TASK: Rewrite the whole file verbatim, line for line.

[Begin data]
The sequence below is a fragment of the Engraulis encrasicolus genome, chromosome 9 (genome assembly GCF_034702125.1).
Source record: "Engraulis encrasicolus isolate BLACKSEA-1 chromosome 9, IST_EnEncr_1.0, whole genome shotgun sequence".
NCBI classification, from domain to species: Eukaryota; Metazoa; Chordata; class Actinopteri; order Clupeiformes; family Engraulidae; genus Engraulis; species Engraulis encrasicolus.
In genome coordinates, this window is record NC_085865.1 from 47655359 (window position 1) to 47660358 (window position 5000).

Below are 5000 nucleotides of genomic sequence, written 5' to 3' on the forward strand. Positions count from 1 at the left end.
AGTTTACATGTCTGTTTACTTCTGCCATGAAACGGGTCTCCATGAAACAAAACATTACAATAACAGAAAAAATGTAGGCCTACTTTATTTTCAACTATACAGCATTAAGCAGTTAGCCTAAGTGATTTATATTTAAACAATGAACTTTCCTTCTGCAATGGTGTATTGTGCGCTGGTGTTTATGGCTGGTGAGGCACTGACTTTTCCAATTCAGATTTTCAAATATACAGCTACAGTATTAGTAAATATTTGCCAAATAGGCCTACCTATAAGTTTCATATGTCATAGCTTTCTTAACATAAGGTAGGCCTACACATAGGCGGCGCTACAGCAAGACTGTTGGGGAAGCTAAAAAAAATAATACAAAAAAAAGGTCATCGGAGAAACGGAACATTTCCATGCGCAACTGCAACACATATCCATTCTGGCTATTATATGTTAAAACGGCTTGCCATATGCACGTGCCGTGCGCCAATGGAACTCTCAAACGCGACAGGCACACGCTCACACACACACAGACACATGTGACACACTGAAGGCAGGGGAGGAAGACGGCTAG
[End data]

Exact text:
The sequence below is a fragment of the Engraulis encrasicolus genome, chromosome 9 (genome assembly GCF_034702125.1).
Source record: "Engraulis encrasicolus isolate BLACKSEA-1 chromosome 9, IST_EnEncr_1.0, whole genome shotgun sequence".
NCBI classification, from domain to species: Eukaryota; Metazoa; Chordata; class Actinopteri; order Clupeiformes; family Engraulidae; genus Engraulis; species Engraulis encrasicolus.
In genome coordinates, this window is record NC_085865.1 from 47655359 (window position 1) to 47660358 (window position 5000).

Below are 5000 nucleotides of genomic sequence, written 5' to 3' on the forward strand. Positions count from 1 at the left end.
AGTTTACATGTCTGTTTACTTCTGCCATGAAACGGGTCTCCATGAAACAAAACATTACAATAACAGAAAAAATGTAGGCCTACTTTATTTTCAACTATACAGCATTAAGCAGTTAGCCTAAGTGATTTATATTTAAACAATGAACTTTCCTTCTGCAATGGTGTATTGTGCGCTGGTGTTTATGGCTGGTGAGGCACTGACTTTTCCAATTCAGATTTTCAAATATACAGCTACAGTATTAGTAAATATTTGCCAAATAGGCCTACCTATAAGTTTCATATGTCATAGCTTTCTTAACATAAGGTAGGCCTACACATAGGCGGCGCTACAGCAAGACTGTTGGGGAAGCTAAAAAAAATAATACAAAAAAAAGGTCATCGGAGAAACGGAACATTTCCATGCGCAACTGCAACACATATCCATTCTGGCTATTATATGTTAAAACGGCTTGCCATATGCACGTGCCGTGCGCCAATGGAACTCTCAAACGCGACAGGCACACGCTCACACACACACAGACACATGTGACACACTGAAGGCAGGGGAGGAAGACGGCTAG